Wenshan: An Australian company making a difference
16 May 2018
Over Easter, I had the pleasure of visiting Wenshan, a prefecture in Yunnan’s far south, right on the border with Vietnam. Officially known as the Wenshan Zhuang and Miao Autonomous Prefecture, the region of 3.6 million people was celebrating 60 years since its establishment. As one of China’s most diverse prefectures, Wenshan is home to 11 ethnic groups, not just the Zhuang and Miao mentioned in its title. A local saying tries to make sense of this diversity – The Han and Hui live in the towns, the Zhuang and Dai live on the water, the Miao and Dong live in the hills, and the Yao live in the bamboo groves!
Zhuang performers share folk stories, which often take the form of songs
In fact, most of these ethnic groups live in traditional areas that pre-dated the national borders that we observe today. There are related clans that live across the borders of two or more countries. For example, the Zhuang live in Vietnam, Laos and Thailand, as well as in China’s Yunnan, Guizhou and Guangxi provinces. And the Dai people are closely related to Thais, with remarkably similar cultural practices. But diversity within groups is common too, with many branches within an ethnic group having different traditions and linguistic variations. Some ethnographers argue there are far more ethnic groups in the border regions than officially categorised.
At the anniversary celebrations, I came across a large number of colourfully-adorned people identifying themselves as Hmongs who now live in the United States. Failing to draw the connection between Wenshan and the Hmong, I asked them why they were attending the anniversary. Their response revealed a fascinating but complex history of the Hmong, known as the Miao in China. The elders from the group tell me that the Hmong/Miao people have a long history of migration, dating back thousands of years, when their people were united by a mythical king in northern China. Through centuries of war and prosecution, they lost ground, gradually moved southwards, and eventually settled down for several centuries in what is now the Wenshan area.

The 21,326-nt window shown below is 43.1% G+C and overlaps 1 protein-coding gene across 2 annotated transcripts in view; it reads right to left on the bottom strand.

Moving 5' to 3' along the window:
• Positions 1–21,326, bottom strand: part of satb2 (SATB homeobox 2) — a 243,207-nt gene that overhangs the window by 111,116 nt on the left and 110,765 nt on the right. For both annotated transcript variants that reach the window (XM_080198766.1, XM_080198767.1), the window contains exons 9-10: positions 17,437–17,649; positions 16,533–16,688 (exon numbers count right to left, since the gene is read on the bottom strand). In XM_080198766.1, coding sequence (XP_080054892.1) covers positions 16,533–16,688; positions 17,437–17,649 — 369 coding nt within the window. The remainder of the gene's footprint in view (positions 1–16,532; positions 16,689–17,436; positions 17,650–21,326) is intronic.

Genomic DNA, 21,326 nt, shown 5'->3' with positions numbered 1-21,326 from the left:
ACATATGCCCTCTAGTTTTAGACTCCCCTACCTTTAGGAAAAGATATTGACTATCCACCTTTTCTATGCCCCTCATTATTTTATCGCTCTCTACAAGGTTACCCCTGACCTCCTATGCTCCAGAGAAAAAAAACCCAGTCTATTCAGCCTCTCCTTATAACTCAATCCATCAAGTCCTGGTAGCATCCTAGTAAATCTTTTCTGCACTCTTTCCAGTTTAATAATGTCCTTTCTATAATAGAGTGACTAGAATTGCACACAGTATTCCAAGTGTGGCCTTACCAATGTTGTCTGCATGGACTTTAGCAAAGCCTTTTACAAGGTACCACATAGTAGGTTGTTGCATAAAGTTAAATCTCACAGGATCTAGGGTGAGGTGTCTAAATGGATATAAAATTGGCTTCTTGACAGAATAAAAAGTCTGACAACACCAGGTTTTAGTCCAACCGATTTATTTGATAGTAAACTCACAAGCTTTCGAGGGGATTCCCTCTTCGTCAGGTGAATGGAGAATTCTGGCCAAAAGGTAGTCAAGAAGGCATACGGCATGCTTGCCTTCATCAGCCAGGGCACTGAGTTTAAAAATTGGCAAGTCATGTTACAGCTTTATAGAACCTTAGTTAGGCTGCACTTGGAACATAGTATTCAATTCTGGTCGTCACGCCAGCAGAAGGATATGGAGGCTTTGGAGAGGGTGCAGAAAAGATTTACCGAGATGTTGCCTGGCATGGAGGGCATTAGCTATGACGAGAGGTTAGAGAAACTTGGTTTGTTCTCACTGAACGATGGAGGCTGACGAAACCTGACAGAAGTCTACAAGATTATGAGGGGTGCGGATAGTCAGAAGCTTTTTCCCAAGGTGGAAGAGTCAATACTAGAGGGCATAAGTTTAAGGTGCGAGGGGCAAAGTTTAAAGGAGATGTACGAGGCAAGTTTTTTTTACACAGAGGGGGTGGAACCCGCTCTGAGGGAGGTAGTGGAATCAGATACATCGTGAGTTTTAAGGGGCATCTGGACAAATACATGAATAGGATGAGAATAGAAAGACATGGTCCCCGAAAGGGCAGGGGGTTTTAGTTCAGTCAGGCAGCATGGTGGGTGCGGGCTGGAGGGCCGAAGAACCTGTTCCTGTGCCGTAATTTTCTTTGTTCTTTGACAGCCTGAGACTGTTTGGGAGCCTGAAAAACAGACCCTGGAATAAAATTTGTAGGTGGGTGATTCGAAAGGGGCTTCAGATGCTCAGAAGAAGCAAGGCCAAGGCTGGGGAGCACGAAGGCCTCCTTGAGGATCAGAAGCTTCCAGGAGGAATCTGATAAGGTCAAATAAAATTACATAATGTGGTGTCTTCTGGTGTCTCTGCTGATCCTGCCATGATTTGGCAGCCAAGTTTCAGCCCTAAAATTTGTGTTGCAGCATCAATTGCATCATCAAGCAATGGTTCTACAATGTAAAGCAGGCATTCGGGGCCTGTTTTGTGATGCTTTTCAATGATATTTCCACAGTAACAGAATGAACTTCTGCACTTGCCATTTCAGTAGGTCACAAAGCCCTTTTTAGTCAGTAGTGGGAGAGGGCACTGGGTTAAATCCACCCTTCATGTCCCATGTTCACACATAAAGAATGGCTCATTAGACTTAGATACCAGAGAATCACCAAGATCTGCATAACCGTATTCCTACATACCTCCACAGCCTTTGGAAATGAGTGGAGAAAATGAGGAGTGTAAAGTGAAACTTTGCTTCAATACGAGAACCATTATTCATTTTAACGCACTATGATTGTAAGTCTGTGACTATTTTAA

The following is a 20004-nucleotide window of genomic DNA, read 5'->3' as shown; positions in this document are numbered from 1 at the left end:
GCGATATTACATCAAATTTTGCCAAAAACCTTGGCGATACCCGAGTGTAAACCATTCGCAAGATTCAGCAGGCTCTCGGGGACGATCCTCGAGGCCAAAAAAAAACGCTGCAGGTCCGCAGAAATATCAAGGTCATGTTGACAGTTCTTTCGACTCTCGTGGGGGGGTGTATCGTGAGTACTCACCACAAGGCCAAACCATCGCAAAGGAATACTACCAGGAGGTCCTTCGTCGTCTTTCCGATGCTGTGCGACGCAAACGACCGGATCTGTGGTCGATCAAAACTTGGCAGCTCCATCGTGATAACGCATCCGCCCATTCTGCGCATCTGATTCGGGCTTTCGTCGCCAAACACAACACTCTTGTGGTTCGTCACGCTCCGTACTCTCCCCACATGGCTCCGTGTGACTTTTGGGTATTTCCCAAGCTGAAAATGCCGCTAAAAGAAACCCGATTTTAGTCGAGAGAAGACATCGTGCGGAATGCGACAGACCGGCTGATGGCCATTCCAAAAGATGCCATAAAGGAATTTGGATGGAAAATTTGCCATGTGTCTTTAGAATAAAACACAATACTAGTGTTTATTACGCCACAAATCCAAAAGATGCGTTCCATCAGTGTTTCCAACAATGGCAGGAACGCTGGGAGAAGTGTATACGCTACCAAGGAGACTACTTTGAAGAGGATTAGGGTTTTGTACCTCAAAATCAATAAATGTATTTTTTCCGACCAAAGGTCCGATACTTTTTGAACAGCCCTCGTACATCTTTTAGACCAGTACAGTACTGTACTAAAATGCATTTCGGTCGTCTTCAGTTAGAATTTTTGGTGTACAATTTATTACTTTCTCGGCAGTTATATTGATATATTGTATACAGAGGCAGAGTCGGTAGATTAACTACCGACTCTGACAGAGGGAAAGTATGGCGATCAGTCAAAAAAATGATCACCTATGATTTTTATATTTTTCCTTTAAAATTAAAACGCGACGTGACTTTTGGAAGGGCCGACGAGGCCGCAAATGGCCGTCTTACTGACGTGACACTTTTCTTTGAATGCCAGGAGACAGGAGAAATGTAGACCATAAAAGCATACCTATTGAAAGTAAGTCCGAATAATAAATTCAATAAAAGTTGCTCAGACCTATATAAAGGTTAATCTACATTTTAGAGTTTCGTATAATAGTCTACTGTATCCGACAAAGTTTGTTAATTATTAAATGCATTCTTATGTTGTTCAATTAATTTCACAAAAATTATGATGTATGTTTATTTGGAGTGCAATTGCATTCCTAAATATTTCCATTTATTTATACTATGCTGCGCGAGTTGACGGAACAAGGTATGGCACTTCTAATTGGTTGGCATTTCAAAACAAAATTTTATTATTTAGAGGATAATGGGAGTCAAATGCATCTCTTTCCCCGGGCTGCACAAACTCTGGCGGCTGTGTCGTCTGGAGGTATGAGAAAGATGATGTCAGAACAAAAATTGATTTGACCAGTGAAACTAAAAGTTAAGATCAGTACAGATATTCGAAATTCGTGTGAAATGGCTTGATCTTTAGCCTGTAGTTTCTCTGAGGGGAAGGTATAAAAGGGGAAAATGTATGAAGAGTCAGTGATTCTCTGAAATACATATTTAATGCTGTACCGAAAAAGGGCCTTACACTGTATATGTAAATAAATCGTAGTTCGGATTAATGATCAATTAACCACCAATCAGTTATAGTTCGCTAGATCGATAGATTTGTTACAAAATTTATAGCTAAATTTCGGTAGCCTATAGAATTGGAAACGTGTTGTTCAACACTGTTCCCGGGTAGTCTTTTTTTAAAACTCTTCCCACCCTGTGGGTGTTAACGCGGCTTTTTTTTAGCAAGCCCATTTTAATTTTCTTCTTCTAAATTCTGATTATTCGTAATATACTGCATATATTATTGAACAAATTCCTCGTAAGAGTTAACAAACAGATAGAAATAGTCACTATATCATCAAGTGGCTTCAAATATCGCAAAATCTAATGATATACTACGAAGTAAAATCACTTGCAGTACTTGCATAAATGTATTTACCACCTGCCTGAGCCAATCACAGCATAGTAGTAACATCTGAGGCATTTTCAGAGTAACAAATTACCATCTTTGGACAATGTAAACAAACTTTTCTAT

Wenshan celebrates 60 years in style
During the Qing Dynasty, the Hmong/Miao became targets of military campaigns, which killed large numbers. The group scattered to modern day Laos, Vietnam and Thailand, as well as into mountains of China’s southwest. The Chinese civil war in the 1940s led another wave of Hmong/Miao to migrate to mainland Southeast Asia. Tumultuous conflict in Laos and Vietnam in the 1970s then resulted in waves of Hmong seeking refuge around the world, including to Australia, where an estimated 2,000 Hmongs have been resettled.